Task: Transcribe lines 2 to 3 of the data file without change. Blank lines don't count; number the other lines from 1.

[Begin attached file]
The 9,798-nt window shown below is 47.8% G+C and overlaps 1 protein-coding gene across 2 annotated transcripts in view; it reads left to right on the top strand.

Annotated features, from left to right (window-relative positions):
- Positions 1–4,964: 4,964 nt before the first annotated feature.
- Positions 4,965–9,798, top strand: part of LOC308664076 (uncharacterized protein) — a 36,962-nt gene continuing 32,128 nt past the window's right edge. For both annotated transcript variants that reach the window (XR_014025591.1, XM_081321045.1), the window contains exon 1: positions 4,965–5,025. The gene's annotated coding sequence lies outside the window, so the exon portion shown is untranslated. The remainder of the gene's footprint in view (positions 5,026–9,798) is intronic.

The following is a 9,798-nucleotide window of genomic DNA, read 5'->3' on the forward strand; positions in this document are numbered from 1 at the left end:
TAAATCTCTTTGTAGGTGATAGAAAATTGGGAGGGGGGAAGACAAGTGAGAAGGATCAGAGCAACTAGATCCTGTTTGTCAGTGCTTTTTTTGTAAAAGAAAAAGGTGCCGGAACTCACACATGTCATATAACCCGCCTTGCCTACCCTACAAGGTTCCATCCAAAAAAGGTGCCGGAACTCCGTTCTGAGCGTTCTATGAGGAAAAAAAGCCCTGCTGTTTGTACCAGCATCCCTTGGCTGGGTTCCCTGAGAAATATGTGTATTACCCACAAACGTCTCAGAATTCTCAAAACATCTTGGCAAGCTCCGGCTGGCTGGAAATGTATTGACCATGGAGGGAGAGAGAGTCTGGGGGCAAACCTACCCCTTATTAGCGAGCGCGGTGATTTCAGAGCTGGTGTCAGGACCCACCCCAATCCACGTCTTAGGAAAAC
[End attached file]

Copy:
Annotated features, from left to right (window-relative positions):
- Positions 1–4,964: 4,964 nt before the first annotated feature.